Cloning and characterization of sorghum bicolor redroot mutant candidate genes



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Sorghum (Sorghum bicolor) is known for its adaptability to adverse environmental conditions such as drought and high temperature and currently used as a bioenergy feedstock. The sorghum plant is known to produce distinct natural products. Phytoalexins are synthesized by sorghum plants as an active defense mechanism against the pathogen infection. Screening of mutant library developed from EMS mutagenized sorghum BTx623 seeds resulted in identification of mutant (redroot). Whole genome resequencing and analysis with MutMAP pipeline resulted in identification of 24 candidate genes. Confirmation with sanger sequencing could not identify the causal mutation possibly due to smaller number of individual homozygous F2 mutants (13 plants) used for MutMAP was less and did not comprise enough recombination in the population. Additional crosses were made to advance to BC2F3 population to fine map the region. Since, the initial 24 candidate gene list had 2 interesting genes related to monolignol glucosidase and the mutations were segregating with the phenotype, we have evaluated the function of the two sorghum genes using Arabidopsis model system. The main hypothesis was by introducing the sorghum wild type and mutant allele for BGLU45 and BGLU46, the Arabidopsis Col-0 and mutant’s roots produce red colored phenolic compounds only in case of mutant allele but not in case of wild type allele. However, the transgenic Arabidopsis expressing the candidate genes and the mutants did not show the expected redroot phenotype in any case, which we think could be due to species level differences (monocot/dicot) or due to less protein sequence similarity. Interestingly the BGLU mutants produced high biomass which reflected the role of secondary metabolite biosynthesis in overall growth and development of plants. We are pursuing the functional characterization of these mutants for their role in increased biomass.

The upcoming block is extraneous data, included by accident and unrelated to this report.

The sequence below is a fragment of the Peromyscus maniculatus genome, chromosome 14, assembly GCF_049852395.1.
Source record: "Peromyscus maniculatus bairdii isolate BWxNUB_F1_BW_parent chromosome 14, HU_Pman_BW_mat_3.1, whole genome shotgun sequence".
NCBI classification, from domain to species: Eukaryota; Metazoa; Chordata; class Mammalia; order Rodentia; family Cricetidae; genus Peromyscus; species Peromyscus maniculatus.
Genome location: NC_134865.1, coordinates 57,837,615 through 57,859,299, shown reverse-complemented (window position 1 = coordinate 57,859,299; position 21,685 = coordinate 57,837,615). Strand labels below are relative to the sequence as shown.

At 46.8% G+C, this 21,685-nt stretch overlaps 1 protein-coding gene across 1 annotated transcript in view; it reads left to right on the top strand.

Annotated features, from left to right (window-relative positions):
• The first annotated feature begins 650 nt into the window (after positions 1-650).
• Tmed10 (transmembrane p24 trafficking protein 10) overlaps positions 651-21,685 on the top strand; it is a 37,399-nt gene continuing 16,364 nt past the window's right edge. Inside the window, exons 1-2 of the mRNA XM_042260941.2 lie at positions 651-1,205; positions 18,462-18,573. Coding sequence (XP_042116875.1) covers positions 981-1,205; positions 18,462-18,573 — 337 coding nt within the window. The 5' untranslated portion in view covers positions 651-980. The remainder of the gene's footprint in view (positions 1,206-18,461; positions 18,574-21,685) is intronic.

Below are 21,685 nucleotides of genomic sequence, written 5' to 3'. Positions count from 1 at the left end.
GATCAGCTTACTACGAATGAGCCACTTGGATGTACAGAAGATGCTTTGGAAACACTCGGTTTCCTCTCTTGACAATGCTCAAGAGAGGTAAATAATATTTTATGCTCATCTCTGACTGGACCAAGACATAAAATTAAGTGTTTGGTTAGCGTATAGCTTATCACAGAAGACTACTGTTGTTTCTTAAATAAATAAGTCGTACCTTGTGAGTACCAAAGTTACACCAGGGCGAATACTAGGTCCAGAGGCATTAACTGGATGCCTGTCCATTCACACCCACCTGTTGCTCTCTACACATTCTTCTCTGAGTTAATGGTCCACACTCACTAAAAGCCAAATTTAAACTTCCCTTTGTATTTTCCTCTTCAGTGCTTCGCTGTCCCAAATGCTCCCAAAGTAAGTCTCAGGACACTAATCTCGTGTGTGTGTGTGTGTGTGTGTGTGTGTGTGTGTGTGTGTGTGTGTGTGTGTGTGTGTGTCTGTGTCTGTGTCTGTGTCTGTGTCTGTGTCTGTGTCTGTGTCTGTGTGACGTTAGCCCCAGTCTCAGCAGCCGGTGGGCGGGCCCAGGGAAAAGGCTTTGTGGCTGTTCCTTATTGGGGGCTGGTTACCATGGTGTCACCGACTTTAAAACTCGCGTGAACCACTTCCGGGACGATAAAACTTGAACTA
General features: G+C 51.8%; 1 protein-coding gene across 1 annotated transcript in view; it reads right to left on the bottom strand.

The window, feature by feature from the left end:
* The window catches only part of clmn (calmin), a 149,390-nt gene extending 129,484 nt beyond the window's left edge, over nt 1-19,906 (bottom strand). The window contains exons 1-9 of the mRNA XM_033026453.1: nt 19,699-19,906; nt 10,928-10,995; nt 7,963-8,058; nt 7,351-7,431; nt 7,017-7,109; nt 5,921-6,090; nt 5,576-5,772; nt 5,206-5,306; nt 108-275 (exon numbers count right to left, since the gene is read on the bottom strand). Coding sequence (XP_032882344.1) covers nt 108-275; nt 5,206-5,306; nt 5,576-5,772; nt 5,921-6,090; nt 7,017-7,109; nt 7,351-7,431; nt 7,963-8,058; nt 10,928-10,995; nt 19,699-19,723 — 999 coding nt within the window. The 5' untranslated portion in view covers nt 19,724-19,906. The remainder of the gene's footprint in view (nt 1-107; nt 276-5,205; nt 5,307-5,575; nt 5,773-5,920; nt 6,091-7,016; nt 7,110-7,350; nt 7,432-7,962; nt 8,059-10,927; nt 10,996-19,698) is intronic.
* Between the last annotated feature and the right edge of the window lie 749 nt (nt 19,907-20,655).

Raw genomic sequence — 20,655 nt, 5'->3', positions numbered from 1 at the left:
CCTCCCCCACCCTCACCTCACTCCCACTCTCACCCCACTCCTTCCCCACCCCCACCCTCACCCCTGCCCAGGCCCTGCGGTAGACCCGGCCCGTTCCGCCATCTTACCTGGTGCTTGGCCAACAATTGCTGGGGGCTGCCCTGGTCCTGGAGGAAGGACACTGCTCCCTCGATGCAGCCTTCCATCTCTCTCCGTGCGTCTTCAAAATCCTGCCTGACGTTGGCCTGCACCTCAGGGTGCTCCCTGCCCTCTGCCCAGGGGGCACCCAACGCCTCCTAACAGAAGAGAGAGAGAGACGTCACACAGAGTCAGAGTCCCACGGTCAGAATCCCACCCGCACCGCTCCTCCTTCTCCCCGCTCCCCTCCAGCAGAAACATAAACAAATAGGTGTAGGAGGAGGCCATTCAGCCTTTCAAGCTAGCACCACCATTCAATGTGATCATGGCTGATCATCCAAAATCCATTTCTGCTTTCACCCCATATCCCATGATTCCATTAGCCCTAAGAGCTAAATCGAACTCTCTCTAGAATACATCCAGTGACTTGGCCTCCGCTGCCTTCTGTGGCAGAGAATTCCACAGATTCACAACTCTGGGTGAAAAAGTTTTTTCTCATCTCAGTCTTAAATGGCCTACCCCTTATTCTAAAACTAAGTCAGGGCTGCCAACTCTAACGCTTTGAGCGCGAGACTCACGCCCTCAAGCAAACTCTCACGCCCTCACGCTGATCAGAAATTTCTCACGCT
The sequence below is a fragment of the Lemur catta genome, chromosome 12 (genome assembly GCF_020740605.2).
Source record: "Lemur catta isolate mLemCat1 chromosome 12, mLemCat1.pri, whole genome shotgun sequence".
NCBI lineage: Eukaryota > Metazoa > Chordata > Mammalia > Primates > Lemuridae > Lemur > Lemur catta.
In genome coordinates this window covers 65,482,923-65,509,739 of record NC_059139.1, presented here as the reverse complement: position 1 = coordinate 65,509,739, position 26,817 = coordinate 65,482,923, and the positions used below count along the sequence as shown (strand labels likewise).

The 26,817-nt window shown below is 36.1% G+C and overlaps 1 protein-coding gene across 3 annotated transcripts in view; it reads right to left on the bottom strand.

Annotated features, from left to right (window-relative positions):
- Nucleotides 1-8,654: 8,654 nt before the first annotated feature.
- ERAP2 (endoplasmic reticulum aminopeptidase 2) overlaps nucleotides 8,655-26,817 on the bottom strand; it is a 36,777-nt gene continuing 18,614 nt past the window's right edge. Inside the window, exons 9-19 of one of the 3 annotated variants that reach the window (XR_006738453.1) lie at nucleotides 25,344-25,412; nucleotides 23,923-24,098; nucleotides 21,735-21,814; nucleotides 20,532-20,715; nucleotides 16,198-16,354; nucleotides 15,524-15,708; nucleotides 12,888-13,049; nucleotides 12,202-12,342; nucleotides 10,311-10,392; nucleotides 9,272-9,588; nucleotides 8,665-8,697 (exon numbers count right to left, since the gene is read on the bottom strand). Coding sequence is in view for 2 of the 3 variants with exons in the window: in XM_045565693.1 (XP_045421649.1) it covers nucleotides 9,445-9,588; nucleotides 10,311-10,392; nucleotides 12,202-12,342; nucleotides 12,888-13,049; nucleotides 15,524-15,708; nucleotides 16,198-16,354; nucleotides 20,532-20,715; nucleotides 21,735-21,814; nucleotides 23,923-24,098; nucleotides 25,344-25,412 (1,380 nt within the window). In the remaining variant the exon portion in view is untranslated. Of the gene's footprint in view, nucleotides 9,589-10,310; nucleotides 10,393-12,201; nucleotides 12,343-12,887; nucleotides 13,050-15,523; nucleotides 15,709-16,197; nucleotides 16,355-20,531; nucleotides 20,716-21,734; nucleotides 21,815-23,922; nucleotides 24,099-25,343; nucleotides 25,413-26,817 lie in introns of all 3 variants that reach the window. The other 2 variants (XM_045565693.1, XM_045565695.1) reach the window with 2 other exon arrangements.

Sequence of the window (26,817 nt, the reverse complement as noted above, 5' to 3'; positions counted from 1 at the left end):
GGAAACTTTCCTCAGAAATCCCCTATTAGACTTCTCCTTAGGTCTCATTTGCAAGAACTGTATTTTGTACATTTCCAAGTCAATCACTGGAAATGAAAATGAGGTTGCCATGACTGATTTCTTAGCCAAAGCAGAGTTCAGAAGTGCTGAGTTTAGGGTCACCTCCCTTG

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Sorghum, Redroot, Cloning, Candidate gene